go:linkname compiler directive


This is a short post about the go:linkname compiler directive. The documentation explains:

The //go:linkname directive instructs the compiler to use “importpath.name” as the object file symbol name for the variable or function declared as “localname” in the source code. Because this directive can subvert the type system and package modularity, it is only enabled in files that have imported “unsafe”.


This directive is not used very often in practice. I advise against using it. As the doc says it can “subvert the type system and package modularity”. However, it is a good idea to understand what it does when reading the standard library. It is used in the standard library to access unexported functions of another package. This quote explains the motivation behind it:

It’s primarily a hack that lets certain functions live in the runtime package, and access runtime internals, but still pretend that they are unexported functions of some different package.


Let’s look at an example. Here is the definition of the time.Now function.

func Now() Time {
  sec, nsec, mono := now()
  t := unixTime(sec, nsec)
  return t

It calls the now function. Let’s look at its definition.

// Provided by package runtime.
func now() (sec int64, nsec int32, mono uint64)

The now function has no body. This is valid syntax as described in the spec. It is used when a function is defined elsewhere, e.g., assembly or in another Go package using go:linkname. In the case of the now function, the function is defined and linked in the runtime package.

//go:linkname time_now time.now
func time_now() (sec int64, nsec int32, mono uint64) {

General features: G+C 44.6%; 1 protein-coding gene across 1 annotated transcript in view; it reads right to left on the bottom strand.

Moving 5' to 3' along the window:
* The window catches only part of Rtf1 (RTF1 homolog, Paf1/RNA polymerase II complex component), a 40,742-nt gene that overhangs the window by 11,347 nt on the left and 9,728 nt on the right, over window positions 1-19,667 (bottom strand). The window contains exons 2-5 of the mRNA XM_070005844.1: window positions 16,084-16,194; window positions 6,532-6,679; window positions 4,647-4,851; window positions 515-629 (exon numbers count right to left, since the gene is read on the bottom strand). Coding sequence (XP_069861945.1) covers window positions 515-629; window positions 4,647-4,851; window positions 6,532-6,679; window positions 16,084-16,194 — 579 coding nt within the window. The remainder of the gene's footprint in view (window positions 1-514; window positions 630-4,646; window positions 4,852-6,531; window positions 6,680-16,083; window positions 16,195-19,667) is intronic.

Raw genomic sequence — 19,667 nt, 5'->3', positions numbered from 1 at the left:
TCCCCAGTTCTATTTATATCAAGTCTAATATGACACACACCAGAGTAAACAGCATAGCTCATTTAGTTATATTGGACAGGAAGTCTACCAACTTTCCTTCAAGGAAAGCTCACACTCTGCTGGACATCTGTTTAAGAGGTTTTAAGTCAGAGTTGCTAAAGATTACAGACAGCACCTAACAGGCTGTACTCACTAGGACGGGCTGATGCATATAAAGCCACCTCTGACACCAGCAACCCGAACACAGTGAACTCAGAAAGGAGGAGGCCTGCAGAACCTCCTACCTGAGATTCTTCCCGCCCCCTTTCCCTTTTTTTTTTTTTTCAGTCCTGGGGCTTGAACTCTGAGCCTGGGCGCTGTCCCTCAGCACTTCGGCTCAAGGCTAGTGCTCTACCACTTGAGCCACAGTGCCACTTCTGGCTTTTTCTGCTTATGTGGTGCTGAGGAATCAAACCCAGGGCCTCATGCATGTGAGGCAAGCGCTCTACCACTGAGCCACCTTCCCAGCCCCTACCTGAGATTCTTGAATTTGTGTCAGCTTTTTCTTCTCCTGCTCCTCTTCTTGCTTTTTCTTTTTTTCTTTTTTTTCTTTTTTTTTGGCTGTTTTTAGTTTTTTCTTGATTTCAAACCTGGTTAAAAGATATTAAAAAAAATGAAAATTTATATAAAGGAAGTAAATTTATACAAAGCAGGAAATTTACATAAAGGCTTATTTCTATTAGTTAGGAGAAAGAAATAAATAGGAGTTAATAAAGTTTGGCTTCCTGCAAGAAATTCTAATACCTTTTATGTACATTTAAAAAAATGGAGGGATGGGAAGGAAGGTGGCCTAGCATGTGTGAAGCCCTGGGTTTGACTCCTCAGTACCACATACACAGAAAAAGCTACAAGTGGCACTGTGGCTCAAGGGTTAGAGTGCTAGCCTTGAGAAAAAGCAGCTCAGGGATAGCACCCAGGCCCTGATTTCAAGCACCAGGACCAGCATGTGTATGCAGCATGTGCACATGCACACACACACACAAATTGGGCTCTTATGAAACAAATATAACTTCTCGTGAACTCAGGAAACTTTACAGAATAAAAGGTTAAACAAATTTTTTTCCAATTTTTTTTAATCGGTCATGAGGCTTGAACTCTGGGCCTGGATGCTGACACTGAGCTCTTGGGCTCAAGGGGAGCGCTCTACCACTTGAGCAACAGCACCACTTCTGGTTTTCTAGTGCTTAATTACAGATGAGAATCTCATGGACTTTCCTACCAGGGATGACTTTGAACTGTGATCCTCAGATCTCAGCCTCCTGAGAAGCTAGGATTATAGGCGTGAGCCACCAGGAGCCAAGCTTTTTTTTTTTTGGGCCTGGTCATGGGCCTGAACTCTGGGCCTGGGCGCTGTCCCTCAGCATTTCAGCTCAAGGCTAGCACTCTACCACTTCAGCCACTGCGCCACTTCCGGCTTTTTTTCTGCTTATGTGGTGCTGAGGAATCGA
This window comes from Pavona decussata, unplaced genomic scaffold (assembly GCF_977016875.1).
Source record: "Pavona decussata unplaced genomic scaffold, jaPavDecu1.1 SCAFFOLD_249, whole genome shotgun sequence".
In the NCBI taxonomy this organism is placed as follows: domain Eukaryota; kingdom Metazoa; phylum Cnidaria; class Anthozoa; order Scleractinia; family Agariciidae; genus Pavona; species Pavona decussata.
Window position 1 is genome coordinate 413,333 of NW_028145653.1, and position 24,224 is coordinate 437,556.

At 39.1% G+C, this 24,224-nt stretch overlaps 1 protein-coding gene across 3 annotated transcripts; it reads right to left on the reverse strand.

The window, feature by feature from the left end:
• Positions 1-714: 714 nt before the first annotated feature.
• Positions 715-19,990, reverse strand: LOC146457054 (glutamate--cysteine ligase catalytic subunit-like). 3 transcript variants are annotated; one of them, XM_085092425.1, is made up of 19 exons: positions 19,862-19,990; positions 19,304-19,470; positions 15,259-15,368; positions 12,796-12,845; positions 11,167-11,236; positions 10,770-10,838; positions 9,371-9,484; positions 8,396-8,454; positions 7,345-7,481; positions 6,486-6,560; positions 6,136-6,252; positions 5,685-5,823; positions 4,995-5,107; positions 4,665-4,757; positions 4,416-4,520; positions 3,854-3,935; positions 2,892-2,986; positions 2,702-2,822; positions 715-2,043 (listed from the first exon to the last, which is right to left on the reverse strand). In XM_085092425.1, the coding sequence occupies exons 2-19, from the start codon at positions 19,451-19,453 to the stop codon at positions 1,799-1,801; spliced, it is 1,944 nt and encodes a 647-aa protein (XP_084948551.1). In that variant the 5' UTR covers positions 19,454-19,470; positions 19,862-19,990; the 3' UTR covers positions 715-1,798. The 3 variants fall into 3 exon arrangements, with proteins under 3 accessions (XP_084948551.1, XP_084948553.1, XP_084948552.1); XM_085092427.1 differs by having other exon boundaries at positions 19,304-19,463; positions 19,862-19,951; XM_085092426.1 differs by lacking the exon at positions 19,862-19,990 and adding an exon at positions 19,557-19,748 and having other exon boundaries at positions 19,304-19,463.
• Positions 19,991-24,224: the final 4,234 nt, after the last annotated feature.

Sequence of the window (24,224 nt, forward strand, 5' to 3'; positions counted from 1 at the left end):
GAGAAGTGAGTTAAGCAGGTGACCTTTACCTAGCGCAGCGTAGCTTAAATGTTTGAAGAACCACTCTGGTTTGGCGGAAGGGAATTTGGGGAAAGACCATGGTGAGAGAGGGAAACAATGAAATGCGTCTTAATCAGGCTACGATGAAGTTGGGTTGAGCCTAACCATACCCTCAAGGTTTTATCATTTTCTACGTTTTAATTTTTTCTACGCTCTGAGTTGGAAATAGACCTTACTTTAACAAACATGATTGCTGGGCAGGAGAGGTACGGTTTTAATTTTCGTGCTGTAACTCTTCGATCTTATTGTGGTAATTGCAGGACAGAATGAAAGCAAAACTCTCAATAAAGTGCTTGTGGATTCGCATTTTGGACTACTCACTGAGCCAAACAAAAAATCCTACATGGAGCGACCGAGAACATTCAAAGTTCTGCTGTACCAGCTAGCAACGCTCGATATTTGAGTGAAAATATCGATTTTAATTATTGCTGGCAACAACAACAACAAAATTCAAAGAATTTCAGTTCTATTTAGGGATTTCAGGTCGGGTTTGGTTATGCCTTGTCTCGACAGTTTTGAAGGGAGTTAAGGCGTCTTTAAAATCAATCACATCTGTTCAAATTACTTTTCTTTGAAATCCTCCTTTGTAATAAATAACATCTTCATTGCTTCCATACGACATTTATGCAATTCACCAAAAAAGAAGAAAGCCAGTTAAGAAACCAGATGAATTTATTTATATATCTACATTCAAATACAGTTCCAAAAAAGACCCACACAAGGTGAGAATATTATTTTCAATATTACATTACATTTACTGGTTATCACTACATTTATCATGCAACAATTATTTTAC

sec, nsec = walltime()
  return sec, nsec, uint64(nanotime() - startNano + 1)

Notice the directive is linking a local function (time_now) to time.now. The first argument is the local name, and the second argument is the import path of the linked function. Here is another example:

//go:linkname hellofunc a/b/pkg2.hola

In our time.Now example, the logic for getting the current time is performed in the runtime package. Without the go:linkname directive, runtime would have had to export time_now. The API is designed so that users should fetch the current time using time.Now, and not a function in runtime.


  • the directive comment could be in either two packages.
  • to compile a package A with a function that is linked and defined in package B, we need to import package B to allow the compiler/linker find the definition.
  • we cannot compile a program with go:linkname using go-build command, because go-build enables the -complete compiler flag. With this flag, the compiler does not allow declaration of functions without body. It expects all functions to be defined in the package or idiomatically exported/imported from another package.

To see more examples of go:linkname see the runtime package or see this example.